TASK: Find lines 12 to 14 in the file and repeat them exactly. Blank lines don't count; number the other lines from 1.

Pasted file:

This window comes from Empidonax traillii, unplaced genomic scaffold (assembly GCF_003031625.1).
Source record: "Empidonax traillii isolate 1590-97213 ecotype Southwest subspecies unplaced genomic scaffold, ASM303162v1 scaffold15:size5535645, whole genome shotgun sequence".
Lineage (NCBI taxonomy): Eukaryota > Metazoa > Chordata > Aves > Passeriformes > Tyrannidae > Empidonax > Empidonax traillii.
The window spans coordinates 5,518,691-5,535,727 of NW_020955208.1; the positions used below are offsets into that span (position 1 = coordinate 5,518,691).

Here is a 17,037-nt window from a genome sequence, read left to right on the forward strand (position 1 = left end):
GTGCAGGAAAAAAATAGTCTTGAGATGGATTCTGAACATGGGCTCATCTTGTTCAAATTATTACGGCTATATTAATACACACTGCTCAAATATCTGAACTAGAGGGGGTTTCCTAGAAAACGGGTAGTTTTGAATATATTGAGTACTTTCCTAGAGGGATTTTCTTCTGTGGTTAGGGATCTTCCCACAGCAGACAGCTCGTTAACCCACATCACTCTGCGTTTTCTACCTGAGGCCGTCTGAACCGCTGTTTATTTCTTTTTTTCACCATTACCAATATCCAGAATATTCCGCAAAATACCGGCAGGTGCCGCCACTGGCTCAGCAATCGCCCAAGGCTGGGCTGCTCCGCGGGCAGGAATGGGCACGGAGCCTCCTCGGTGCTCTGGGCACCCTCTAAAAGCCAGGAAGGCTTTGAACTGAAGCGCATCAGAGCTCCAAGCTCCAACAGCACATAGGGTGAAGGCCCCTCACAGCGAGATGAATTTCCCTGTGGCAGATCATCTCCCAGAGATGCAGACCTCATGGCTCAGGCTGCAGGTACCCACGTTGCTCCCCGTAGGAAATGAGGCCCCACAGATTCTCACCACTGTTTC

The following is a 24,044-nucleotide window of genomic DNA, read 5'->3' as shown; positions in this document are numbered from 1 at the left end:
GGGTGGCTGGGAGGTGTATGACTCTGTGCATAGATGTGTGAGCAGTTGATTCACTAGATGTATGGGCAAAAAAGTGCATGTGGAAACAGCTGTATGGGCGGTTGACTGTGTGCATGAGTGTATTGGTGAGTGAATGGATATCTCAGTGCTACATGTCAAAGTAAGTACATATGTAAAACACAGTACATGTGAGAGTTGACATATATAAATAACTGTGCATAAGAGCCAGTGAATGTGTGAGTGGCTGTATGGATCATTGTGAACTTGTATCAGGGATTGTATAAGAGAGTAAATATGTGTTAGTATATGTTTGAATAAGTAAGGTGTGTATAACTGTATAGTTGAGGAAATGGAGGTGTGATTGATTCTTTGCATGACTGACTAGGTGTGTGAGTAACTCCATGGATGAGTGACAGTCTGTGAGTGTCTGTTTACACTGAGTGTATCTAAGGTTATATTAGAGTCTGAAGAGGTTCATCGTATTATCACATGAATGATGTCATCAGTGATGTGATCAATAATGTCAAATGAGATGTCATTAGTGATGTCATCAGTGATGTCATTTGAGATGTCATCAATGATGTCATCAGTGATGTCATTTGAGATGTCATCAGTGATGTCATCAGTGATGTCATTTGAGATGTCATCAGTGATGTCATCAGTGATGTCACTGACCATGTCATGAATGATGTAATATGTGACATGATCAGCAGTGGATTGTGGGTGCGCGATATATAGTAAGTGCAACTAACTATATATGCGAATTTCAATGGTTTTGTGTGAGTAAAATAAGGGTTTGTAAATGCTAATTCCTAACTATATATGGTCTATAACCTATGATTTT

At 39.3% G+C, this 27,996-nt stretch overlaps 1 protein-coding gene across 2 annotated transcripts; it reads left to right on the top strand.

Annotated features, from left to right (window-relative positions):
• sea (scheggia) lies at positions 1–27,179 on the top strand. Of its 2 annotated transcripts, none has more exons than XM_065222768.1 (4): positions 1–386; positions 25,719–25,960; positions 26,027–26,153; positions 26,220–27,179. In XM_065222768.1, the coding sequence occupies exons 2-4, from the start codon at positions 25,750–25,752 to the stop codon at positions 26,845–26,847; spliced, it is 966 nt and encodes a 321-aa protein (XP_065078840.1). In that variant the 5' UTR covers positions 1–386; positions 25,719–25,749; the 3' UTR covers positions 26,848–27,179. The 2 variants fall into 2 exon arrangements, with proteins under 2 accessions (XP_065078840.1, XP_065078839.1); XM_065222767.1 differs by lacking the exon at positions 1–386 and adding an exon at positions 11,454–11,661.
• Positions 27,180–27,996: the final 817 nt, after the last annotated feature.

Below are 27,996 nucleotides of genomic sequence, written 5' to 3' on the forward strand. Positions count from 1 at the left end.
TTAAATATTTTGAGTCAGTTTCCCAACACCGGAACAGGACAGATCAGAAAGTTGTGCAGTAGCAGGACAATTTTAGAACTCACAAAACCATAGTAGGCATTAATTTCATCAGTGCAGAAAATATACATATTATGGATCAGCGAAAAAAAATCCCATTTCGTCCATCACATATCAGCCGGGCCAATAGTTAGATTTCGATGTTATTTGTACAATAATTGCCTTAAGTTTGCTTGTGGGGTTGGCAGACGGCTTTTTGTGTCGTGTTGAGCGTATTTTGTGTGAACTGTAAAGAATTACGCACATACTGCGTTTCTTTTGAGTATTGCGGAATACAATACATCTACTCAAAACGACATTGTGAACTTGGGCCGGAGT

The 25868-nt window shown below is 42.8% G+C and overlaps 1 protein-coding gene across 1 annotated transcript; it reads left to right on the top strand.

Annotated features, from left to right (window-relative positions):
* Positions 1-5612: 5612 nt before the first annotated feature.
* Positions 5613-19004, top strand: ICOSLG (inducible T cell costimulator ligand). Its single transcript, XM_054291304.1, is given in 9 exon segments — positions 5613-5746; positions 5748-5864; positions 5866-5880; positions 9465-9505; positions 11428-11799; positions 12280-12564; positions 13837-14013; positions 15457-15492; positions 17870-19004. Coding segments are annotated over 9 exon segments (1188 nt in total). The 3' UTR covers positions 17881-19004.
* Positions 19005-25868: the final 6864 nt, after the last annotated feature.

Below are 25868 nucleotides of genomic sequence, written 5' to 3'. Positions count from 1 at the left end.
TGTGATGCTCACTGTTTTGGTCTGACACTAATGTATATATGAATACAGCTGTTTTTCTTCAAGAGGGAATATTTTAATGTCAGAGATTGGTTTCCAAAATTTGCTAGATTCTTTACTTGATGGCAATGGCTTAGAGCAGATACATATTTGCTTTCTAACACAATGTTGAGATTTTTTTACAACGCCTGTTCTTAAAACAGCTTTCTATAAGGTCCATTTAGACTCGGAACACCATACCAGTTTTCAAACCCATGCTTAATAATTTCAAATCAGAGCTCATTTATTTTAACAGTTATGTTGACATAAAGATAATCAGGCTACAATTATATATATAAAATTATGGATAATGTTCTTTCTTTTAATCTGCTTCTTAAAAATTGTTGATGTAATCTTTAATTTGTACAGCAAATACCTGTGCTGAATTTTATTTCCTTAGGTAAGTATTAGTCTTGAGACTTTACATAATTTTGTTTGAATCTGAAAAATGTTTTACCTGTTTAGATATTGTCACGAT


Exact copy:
• Positions 27,180–27,996: the final 817 nt, after the last annotated feature.

Below are 27,996 nucleotides of genomic sequence, written 5' to 3' on the forward strand. Positions count from 1 at the left end.
TTAAATATTTTGAGTCAGTTTCCCAACACCGGAACAGGACAGATCAGAAAGTTGTGCAGTAGCAGGACAATTTTAGAACTCACAAAACCATAGTAGGCATTAATTTCATCAGTGCAGAAAATATACATATTATGGATCAGCGAAAAAAAATCCCATTTCGTCCATCACATATCAGCCGGGCCAATAGTTAGATTTCGATGTTATTTGTACAATAATTGCCTTAAGTTTGCTTGTGGGGTTGGCAGACGGCTTTTTGTGTCGTGTTGAGCGTATTTTGTGTGAACTGTAAAGAATTACGCACATACTGCGTTTCTTTTGAGTATTGCGGAATACAATACATCTACTCAAAACGACATTGTGAACTTGGGCCGGAGT